Decent Expectations? The Use and Interpretation of Housing Standards in Tenancy Tribunals in New Zealand
New Zealand Universities Law Review (2014) Vol 26, No 2, pp 153-185
28 Pages Posted: 16 Apr 2015
Date Written: November 1, 2014
This article explores the content and interpretation of the minimum housing quality standards that apply to the rental sector in New Zealand, considering their place within the Residential Tenancies Act 1986. It shows that housing quality standards remains unclear and scattered over several Acts, and then provides evidence of the way these often relatively vague standards are applied in practice – and thus the expectations that tenants can expect of their house’s indoor environment, and the responsibilities this places on those offering housing for rent. It argues that the association between cold, damp housing and health is reflected in housing standards legislation only to the extent that adjudicators apply the dampness standard contained in the Housing Improvement Regulations 1947, incorporated into the landlord’s obligations by s 45(1)(c) of the Residential Tenancies Act 1986. However, the application by adjudicators of these standards through compensation and termination of tenancies for breaches is variable, and the lack of a clear and well-publicised standard prevents a robust enforcement of obligations of landlords to provide adequate housing to tenants.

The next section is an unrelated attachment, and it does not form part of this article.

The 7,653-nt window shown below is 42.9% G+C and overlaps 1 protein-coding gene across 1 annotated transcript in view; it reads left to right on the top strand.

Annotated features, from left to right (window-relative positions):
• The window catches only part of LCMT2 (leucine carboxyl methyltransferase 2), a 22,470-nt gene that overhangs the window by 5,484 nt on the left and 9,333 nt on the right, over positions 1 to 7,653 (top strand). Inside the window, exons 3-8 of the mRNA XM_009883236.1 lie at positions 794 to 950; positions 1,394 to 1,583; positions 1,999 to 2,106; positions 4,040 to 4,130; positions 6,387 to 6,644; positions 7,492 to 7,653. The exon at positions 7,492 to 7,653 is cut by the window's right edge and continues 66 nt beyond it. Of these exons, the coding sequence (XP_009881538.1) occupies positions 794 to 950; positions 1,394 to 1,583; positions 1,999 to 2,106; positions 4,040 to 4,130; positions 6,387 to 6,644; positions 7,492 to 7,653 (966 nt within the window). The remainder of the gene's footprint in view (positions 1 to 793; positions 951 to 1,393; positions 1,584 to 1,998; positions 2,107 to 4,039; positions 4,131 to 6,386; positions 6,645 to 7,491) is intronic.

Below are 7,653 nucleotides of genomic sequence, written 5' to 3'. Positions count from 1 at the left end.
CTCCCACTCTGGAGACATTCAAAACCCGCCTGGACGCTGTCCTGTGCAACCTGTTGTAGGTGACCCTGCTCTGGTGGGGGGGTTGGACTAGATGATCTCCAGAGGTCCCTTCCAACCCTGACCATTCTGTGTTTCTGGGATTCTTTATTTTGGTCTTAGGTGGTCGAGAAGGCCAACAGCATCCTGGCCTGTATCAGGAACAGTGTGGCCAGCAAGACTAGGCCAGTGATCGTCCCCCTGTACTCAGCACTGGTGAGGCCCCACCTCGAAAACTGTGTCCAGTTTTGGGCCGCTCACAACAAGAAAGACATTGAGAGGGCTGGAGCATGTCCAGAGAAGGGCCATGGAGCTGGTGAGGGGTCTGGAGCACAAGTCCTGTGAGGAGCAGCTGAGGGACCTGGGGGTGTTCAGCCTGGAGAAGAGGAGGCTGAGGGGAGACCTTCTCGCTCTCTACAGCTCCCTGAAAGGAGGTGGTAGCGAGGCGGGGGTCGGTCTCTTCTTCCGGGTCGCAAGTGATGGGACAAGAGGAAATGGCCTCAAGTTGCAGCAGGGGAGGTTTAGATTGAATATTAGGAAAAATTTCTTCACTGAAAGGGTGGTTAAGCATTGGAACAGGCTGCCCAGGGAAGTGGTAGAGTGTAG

Keywords: Property condition, private rented housing, rented housing, housing policy, housing law, health, New Zealand
JEL Classification: I31, I18, K11
Suggested Citation: Suggested Citation